Low debt is not enough to borrow more

Foto: Edijs Pālens, LETA
Morten Hansen

In the debate one may often hear this argument: “Latvia has low debt so the country can and should spend more to stimulate growth and create a more affluent country”. The argument should be that with low debt and currently very low interest rates, Latvia should borrow more in order to spend more in order to grow.

I am all for raising the prosperity of this country but I am unhappy when I hear the argument in italics above. In my perception this is a wrong way of arguing for a sustained, higher level of wealth, affluence and GDP per capita, call it what you want, and I shall try to argue why using some graphs, as I usually do.

If the argument were correct, we should have that (OK, I am stretching the argument a bit – but not too far) positive correlation between a country’s indebtedness (government sector only, of course) and its GDP per capita.

That just isn’t so. I have chosen what the IMF denotes “advanced economies” (i.e. most of the EU, USA, Australia, Switzerland etc.) with a few exceptions, see at bottom and I have chosen the year 2019 to avoid noise from the corona pandemic. See Figure 1.

Figure 1: Government debt as a share of GDP against GDP per capita, 2019. Latvia in red, Estonia in black and Lithuania in green

Source: IMF and own calculations

Yes, Latvia and the two other Baltic countries have low government debt levels – but so do e.g. the Scandinavian countries that are still substantially wealthier than the Baltic ones. The Scandinavian countries have obviously not used a model of running up debts to pursue the affluence they enjoy. On the other hand, Japan, Italy, Greece and Portugal have raked up debts but without the levels of income per person enjoyed in Scandinavia.

The correlation some might expect is just not there – and should there be an econometrician reading this, he/she would look at the R2 figure and conclude “no significant link” between the two variables.

As an example, Japan has stimulated its economy since its gigantic stock market and housing market crash in 1989 – but to no avail. The story in Italy is somewhat similar – an economy that hasn’t grown for 20 years.

In short, rising debt levels in Latvia (moving up, vertically) cannot guarantee higher levels of income per person (moving, horizontally, to the right).

Then some might argue that the Scandinavian countries have a much larger public sector in terms of government spending as a share of GDP than e.g. the Baltic ones. Such spending may have built the rich welfare states of the Nordics, the argument could go.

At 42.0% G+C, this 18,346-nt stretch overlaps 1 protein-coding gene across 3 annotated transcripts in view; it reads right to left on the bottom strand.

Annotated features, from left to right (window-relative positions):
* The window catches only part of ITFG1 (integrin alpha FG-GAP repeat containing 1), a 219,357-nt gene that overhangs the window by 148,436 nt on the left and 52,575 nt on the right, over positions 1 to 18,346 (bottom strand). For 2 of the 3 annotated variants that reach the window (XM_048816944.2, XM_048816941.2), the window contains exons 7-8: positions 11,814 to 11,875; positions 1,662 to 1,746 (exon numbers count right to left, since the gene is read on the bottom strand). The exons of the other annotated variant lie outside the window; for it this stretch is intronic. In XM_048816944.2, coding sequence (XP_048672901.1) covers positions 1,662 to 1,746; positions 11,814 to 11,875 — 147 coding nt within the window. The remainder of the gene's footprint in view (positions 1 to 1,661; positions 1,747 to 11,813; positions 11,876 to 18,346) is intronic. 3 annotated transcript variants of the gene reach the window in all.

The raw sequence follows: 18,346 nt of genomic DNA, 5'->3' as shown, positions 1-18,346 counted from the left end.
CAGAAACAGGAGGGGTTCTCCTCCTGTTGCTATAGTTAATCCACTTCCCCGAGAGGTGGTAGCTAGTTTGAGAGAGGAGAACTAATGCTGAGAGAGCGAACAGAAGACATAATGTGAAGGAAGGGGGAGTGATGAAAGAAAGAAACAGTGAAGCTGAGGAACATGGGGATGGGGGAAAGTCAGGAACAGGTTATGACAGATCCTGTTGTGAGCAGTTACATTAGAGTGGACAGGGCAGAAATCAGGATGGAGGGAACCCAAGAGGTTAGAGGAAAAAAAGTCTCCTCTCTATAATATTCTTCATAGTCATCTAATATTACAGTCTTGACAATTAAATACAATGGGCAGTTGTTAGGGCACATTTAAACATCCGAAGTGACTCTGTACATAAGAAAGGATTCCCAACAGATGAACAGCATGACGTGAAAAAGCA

It is certainly true that public spending in Scandinavia (and the Nordics in general) is much larger than in the Baltics, see Figure 2 – but also here, a link between the state’s size in the economy and income per person is missing.

Figure 2: Government expenditure, % of GDP against GDP per capita, 2019. Latvia in RED, Estonia in BLACK and Lithuania in GREEN


Source: IMF and own calculations

The state accounts for about the same share of GDP in Latvia as it does in Australia but Australia’s income per person is 2/3 larger than in Latvia. Comparisons with USA and Switzerland are even more extreme. On the other hand, Latvia has a smaller state than in Greece but is wealthier – and the country with the biggest state sector, France, is so-so in the middle of the income distribution.

Should Latvia have a larger welfare state, e.g. Scandinavian-type? That is a completely different question – but if so, then such a movement upwards is not God-given to translate into a rightwards movement in Figure 2. That will require ‘smart’ spending, whatever that is.

I think this dimension should also be part of the debate. Spending for spending’s sake and “just” raking up debt will not transform the country and should therefore be treated as too simple and superficial points of view.

In short, I wish for a somewhat deeper discussion of where Latvia should go. Just arguing for more spending and/or a bigger welfare state will not necessarily achieve the ultimate goal of a more affluent country.

Note –countries excluded are: Ireland and Luxembourg (inflated GDP figures), Hong Kong, Macao, San Marino, Singapore, Taiwan. Countries like Bulgaria, Croatia and Romania are not included in the IMF’s classification of advanced economies; I assume because they are not yet in the OECD.

Morten Hansen is Head of Economics Department at Stockholm School of Economics in Riga and Vice-Chairman of the Fiscal Discipline Council.

Points of view expressed here are not necessarily those of the Fiscal Discipline Council.

 

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